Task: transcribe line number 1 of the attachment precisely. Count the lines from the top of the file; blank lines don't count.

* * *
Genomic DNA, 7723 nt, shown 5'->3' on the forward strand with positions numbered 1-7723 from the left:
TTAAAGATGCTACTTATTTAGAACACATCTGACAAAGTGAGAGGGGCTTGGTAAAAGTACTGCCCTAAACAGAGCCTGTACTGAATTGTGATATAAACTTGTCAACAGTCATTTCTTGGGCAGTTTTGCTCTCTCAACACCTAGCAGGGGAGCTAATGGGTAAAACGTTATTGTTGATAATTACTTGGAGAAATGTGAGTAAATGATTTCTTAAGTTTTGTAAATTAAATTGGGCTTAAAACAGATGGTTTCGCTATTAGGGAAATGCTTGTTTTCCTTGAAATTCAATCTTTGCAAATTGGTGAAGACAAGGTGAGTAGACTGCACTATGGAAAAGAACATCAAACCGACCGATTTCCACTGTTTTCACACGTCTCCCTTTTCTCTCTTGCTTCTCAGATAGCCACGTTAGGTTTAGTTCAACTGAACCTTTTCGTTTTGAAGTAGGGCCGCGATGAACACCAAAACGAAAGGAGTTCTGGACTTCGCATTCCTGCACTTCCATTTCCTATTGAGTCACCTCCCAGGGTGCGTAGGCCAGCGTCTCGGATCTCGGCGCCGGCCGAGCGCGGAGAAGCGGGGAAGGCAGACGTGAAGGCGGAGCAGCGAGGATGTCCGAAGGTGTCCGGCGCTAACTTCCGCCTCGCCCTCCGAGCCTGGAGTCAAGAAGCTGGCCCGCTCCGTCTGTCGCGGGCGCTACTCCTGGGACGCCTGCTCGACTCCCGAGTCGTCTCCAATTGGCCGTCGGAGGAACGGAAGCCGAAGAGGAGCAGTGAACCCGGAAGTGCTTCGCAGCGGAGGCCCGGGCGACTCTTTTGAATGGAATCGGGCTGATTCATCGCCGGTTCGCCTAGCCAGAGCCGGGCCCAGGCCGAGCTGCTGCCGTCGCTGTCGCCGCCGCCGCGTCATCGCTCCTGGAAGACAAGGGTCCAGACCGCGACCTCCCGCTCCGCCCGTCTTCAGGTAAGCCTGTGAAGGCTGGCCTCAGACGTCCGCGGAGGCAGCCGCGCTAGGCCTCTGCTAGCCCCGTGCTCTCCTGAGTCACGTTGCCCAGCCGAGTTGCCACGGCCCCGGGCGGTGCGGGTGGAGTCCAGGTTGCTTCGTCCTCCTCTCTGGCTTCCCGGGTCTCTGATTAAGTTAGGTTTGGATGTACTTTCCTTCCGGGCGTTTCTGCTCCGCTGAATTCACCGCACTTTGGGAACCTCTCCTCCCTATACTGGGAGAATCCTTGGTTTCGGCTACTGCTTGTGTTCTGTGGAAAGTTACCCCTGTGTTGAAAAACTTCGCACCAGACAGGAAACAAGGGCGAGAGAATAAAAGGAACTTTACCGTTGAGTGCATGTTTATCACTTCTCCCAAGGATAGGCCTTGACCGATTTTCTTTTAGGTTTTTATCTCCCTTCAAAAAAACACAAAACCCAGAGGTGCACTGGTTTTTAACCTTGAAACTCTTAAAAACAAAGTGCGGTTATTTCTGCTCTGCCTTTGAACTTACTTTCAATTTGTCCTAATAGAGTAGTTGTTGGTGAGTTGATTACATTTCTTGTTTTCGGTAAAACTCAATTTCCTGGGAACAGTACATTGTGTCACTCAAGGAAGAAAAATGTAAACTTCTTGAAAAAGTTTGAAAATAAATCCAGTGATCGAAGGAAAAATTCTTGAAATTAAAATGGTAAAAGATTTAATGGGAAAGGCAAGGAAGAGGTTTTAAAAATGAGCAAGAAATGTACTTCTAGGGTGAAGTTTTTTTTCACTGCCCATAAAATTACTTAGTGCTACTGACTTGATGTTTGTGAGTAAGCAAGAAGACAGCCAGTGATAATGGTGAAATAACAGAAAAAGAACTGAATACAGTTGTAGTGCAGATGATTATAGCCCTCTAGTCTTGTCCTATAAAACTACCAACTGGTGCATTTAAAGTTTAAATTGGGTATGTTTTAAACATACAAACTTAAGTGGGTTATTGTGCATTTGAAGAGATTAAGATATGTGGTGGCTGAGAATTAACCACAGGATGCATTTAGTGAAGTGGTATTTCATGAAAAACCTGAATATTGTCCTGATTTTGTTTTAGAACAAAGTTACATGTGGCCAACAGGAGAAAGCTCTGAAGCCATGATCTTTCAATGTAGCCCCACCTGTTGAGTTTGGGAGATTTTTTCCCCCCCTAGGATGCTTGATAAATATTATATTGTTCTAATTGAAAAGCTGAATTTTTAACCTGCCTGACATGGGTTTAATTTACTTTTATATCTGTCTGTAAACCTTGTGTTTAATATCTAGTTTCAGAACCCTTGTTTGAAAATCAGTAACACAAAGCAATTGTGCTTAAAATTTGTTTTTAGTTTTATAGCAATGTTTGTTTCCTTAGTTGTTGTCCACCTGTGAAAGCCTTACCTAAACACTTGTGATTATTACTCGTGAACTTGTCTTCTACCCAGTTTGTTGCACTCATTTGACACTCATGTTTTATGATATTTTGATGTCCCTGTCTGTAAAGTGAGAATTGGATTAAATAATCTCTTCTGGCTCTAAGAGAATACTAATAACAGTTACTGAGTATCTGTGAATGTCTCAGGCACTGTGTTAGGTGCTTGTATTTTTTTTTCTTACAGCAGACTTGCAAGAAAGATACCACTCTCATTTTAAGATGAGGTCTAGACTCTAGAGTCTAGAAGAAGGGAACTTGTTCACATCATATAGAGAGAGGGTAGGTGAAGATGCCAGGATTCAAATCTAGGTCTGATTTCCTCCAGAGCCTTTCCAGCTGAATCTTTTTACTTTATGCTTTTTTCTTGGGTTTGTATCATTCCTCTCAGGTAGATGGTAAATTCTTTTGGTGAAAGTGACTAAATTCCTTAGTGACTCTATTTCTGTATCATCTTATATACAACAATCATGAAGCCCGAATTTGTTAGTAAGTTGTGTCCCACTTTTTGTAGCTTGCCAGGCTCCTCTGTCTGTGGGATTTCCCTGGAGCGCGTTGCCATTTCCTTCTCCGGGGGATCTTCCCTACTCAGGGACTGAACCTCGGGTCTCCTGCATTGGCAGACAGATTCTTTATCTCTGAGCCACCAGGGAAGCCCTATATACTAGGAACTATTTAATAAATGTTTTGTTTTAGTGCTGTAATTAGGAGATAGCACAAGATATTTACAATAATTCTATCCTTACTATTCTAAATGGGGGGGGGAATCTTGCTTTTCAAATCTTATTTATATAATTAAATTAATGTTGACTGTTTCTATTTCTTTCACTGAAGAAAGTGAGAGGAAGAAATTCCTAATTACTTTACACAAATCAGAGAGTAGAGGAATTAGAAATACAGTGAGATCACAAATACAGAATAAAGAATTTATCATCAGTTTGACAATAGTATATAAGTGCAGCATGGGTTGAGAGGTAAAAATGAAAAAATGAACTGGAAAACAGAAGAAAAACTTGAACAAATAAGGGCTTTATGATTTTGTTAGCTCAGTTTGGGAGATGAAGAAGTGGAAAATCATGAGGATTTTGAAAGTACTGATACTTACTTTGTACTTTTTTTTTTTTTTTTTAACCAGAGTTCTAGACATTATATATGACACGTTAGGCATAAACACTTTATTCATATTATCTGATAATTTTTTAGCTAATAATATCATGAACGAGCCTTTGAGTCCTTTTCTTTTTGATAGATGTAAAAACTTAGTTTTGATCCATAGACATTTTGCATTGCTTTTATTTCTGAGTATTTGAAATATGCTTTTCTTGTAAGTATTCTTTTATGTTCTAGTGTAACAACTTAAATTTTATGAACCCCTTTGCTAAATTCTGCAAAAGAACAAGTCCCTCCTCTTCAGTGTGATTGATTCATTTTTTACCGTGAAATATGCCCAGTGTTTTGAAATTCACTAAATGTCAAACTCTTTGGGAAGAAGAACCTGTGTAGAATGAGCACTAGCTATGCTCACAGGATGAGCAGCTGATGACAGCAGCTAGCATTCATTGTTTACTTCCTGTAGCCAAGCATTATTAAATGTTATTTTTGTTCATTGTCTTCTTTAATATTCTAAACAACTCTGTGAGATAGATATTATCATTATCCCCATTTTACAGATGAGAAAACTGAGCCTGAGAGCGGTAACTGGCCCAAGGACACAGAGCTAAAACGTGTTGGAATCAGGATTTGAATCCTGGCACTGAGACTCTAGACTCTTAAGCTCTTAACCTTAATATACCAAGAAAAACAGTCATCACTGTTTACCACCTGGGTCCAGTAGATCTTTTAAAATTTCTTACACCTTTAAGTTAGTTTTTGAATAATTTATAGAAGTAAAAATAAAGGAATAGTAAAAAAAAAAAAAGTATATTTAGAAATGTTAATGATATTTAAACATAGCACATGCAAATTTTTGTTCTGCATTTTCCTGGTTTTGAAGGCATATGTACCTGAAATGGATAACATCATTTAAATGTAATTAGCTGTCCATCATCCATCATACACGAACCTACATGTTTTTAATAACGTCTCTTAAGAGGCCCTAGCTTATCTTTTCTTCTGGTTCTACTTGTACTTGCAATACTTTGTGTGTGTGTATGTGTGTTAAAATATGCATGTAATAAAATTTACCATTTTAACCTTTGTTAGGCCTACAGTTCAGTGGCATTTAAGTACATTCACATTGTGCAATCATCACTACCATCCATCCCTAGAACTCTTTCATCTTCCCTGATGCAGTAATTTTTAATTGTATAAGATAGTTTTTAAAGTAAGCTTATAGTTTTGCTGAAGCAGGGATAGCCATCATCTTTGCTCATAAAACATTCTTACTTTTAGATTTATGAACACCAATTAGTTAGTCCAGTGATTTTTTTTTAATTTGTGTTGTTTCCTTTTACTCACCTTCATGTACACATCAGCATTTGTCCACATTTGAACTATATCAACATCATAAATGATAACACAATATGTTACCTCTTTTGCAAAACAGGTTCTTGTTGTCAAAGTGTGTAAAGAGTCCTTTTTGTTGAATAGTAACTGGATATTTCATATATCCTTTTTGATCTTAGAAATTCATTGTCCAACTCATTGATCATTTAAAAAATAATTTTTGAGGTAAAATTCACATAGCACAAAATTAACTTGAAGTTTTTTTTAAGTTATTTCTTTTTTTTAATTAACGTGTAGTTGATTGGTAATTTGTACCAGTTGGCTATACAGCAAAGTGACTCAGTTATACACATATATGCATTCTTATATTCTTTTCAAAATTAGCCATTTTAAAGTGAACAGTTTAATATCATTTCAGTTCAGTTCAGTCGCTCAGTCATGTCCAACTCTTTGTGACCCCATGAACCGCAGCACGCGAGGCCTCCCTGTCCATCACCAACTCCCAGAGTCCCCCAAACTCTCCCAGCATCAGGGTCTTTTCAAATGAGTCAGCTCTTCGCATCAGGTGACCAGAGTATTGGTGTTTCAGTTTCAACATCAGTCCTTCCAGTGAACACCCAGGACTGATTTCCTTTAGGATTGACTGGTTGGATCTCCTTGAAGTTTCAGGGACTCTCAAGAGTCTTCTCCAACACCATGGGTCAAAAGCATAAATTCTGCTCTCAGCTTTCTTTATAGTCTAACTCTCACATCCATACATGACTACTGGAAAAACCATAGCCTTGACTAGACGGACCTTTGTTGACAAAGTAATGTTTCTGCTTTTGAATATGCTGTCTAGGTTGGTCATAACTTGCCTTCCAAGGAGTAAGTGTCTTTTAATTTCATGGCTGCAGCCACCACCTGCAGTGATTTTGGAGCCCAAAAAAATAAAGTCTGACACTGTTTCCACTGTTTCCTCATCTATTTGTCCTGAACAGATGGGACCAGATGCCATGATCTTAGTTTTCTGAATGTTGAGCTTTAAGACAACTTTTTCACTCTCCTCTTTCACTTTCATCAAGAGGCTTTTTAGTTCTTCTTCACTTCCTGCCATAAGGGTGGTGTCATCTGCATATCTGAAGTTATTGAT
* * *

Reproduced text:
Genomic DNA, 7723 nt, shown 5'->3' on the forward strand with positions numbered 1-7723 from the left: